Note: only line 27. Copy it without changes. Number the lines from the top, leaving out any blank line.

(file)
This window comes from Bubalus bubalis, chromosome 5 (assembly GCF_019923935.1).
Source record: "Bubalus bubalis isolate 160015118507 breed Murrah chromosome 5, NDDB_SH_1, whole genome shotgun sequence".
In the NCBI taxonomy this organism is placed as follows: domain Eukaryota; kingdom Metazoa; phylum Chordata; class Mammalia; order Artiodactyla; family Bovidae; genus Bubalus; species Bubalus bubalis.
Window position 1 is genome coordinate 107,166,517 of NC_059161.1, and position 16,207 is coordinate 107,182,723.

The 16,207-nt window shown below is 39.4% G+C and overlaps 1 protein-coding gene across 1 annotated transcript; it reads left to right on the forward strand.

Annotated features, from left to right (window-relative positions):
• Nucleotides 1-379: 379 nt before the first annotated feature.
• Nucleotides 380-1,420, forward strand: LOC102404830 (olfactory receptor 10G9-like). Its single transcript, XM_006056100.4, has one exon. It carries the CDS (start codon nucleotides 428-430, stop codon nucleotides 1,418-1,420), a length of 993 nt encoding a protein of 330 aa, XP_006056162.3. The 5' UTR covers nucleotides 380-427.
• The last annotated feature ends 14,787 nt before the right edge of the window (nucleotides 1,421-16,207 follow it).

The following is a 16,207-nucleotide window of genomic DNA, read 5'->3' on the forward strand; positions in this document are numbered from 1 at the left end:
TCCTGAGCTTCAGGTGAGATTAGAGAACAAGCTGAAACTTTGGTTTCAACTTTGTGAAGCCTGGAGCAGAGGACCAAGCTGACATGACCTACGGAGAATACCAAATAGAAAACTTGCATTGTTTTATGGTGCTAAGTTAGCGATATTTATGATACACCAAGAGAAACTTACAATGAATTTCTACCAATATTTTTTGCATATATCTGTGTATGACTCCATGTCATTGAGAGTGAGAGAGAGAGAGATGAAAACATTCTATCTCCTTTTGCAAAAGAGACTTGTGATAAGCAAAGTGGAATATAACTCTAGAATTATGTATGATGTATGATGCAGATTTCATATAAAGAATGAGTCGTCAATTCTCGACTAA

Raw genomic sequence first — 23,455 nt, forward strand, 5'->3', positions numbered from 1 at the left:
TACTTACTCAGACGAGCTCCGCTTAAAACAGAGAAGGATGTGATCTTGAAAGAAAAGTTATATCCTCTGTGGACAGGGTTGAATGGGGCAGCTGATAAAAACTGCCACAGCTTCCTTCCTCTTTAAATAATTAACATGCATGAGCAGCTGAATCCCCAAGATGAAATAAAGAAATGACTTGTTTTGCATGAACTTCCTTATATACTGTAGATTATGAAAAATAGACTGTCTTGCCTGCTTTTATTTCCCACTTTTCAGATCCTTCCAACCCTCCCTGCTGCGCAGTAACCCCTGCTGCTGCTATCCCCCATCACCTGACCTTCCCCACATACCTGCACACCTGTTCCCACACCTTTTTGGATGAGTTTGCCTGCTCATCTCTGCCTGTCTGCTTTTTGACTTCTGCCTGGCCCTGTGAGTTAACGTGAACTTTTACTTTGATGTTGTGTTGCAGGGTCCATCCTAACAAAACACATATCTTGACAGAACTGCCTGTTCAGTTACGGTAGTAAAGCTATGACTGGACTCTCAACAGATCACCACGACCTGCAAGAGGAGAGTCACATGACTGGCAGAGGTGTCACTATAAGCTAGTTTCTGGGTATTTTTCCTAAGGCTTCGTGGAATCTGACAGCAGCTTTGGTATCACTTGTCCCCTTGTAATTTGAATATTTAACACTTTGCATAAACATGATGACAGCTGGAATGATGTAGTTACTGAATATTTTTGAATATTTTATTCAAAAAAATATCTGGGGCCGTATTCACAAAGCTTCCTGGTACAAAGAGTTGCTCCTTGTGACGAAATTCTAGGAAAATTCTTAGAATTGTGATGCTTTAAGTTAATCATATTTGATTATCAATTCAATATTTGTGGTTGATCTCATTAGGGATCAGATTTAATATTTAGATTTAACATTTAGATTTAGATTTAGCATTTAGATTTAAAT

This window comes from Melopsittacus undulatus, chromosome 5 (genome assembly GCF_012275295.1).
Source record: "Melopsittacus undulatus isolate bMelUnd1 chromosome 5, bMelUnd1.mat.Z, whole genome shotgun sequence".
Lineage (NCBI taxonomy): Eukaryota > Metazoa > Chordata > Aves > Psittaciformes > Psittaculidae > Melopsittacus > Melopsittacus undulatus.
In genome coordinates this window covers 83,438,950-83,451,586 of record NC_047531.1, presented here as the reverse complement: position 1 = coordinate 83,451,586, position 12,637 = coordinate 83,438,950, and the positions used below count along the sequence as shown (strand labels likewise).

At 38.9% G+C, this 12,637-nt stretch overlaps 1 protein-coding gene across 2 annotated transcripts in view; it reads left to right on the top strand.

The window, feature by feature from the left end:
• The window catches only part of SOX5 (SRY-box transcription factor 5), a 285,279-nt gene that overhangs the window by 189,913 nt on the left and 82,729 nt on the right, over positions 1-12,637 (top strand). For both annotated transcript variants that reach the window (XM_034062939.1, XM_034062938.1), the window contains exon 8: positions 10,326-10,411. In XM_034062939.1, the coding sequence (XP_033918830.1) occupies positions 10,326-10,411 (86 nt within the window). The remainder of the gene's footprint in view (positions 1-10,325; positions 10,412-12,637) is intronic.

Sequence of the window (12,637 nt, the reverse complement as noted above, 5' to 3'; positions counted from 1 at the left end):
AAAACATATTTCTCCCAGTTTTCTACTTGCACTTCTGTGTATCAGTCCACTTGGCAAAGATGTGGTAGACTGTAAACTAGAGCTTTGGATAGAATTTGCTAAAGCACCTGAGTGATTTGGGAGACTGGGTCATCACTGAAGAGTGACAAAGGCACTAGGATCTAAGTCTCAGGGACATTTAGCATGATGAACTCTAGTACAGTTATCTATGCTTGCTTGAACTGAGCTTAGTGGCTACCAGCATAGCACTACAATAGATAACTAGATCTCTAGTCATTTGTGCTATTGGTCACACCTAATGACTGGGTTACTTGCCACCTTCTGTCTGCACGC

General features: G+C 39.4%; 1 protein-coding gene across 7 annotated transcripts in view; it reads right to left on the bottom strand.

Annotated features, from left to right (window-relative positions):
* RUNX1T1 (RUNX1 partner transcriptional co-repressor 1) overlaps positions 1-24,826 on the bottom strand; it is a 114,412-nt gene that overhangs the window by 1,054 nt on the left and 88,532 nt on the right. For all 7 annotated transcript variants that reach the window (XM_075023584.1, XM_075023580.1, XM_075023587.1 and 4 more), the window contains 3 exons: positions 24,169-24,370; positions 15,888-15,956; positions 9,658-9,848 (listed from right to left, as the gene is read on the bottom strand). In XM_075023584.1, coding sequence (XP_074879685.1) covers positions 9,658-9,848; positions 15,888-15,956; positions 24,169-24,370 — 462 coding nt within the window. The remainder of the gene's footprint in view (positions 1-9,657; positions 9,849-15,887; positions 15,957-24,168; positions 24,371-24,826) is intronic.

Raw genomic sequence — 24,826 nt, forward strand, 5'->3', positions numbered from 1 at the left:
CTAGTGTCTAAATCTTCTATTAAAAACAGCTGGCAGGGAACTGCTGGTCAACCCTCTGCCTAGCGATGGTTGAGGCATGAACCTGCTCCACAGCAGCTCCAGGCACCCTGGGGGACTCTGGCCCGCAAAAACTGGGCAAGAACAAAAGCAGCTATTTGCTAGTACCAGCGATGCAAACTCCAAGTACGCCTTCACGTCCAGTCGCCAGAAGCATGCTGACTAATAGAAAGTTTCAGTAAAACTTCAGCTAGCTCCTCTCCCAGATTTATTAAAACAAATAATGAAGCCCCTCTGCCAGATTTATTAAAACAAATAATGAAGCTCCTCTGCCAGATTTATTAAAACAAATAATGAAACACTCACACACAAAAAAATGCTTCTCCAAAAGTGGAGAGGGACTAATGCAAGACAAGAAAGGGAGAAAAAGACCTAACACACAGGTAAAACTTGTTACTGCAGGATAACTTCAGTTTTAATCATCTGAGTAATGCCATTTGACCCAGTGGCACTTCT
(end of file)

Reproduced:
CTAGTGTCTAAATCTTCTATTAAAAACAGCTGGCAGGGAACTGCTGGTCAACCCTCTGCCTAGCGATGGTTGAGGCATGAACCTGCTCCACAGCAGCTCCAGGCACCCTGGGGGACTCTGGCCCGCAAAAACTGGGCAAGAACAAAAGCAGCTATTTGCTAGTACCAGCGATGCAAACTCCAAGTACGCCTTCACGTCCAGTCGCCAGAAGCATGCTGACTAATAGAAAGTTTCAGTAAAACTTCAGCTAGCTCCTCTCCCAGATTTATTAAAACAAATAATGAAGCCCCTCTGCCAGATTTATTAAAACAAATAATGAAGCTCCTCTGCCAGATTTATTAAAACAAATAATGAAACACTCACACACAAAAAAATGCTTCTCCAAAAGTGGAGAGGGACTAATGCAAGACAAGAAAGGGAGAAAAAGACCTAACACACAGGTAAAACTTGTTACTGCAGGATAACTTCAGTTTTAATCATCTGAGTAATGCCATTTGACCCAGTGGCACTTCT